KANSAS CITY -- Royals president Dan Glass sounded the theme for ownership and the club's front office: "We couldn't have done it without the fans. That's where it all starts from. It's time to celebrate."
His father, owner David Glass, realizes that Kansas City fans have waited a long time for the American League pennant won on Wednesday with a 2-1 victory over the Orioles in Game 4 of the AL Championship Series. The Glass ownership is in its 15th year and the stewardship of general manager Dayton Moore is in its ninth year.
"The fans have gone through some tough times where we didn't have a very good team. They hung in there with us the whole time," David Glass said during the victory celebration. "They deserve a winning team, as this team is right now. Without the fans, we would not have a team, so we're all dependent on them. The players know that, the manager knows that, Dan and Dayton know that. So they are the one critical ingredient."
Glass hired Moore from the Atlanta Braves in May 2006 and he took over from Allard Baird. Moore was the sixth GM in Royals history and only two of the others, Joe Burke and John Schuerholz, had delivered postseason teams. Now, Moore has joined the elite group.
"Dayton has all the assets you want in a general manager. He's a great talent evaluator, he's a great leader, he has absolute integrity and is very intense," David Glass said. "He's as good as it gets as far as general managers are concerned, in my opinion."
Even Moore has conceded the process took longer than expected, but his patience paid off.
"It's hard to be patient because all of us are tempted to take short-term strategies to solve the problem of the moment," Glass said. "But to his credit and the credit of Ned [Yost] and all the baseball people we hung in there and we stayed the course. I think this is the beginning of something for us, not the culmination of something."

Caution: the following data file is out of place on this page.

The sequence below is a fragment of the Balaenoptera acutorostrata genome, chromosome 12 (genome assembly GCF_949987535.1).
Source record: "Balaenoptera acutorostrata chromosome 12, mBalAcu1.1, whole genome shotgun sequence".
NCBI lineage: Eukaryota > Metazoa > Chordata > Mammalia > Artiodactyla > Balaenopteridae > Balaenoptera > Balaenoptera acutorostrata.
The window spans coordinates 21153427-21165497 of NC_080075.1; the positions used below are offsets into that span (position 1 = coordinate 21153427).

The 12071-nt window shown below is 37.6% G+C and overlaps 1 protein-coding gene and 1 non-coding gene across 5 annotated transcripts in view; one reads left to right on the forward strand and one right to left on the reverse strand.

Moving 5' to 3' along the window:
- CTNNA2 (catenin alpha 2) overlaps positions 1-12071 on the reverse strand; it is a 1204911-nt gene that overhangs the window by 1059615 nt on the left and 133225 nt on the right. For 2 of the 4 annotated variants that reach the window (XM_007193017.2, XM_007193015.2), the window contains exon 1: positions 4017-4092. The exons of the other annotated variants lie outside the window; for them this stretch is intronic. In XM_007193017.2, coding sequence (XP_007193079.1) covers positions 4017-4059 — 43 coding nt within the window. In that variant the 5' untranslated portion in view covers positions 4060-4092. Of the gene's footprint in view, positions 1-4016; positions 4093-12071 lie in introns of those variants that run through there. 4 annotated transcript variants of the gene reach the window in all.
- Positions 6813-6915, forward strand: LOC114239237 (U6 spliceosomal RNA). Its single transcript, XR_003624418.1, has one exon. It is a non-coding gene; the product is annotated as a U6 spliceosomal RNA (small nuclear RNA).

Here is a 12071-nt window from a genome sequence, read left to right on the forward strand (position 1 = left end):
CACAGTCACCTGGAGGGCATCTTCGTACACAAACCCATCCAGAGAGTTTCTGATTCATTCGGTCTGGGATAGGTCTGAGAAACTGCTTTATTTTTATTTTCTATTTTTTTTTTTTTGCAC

And finally Kansas City has been rewarded.
"We knew it was a great baseball town, we knew that if we could put a great product on the field, this group of fans would get behind our players," Moore said.
The GM was thrilled to see his underdog team show some bite.
"I just think they love to play and when you love to play, it's a lot easier to concentrate on every single pitch of every single inning. And when you do that, you get better, and if you keep getting better, you might end up getting good," Moore said.
"These guys believe in themselves. They've had some of the best at-bats they've had all year, they've always had great defense, and the bullpen has always been dominant."
Moore was also pleased to see Yost succeed as manager after enduring some harsh criticism from fans and the media.
"That's the nature of the game, Ned's a very thick-skinned person," Moore said. "I've said it many times, he's an incredible leader and he's very passionate, he's the most competitive person I know. He's very positive, he's always very optimistic and he just loves to compete. He and the coaching staff have done an incredible job."
Longtime scout Art Stewart, with the organization for 45 years, said this AL title meant more to him than 1980 or '85 because he had personally scouted many of today's players such as Mike Moustakas and Eric Hosmer.
"It's even more personal from the personnel. It's more special," Stewart said. "And another thing was this club wasn't given a chance to win -- it was the Tigers from the get-go. And the other personal satisfaction was seeing Oakland get [Jon] Lester to put 'em over the top and Detroit getting [David] Price to put 'em over the top, and they're all sitting on the sidelines, and here we are."
Dick Kaegel is a reporter for MLB.com. This story was not subject to the approval of Major League Baseball or its clubs.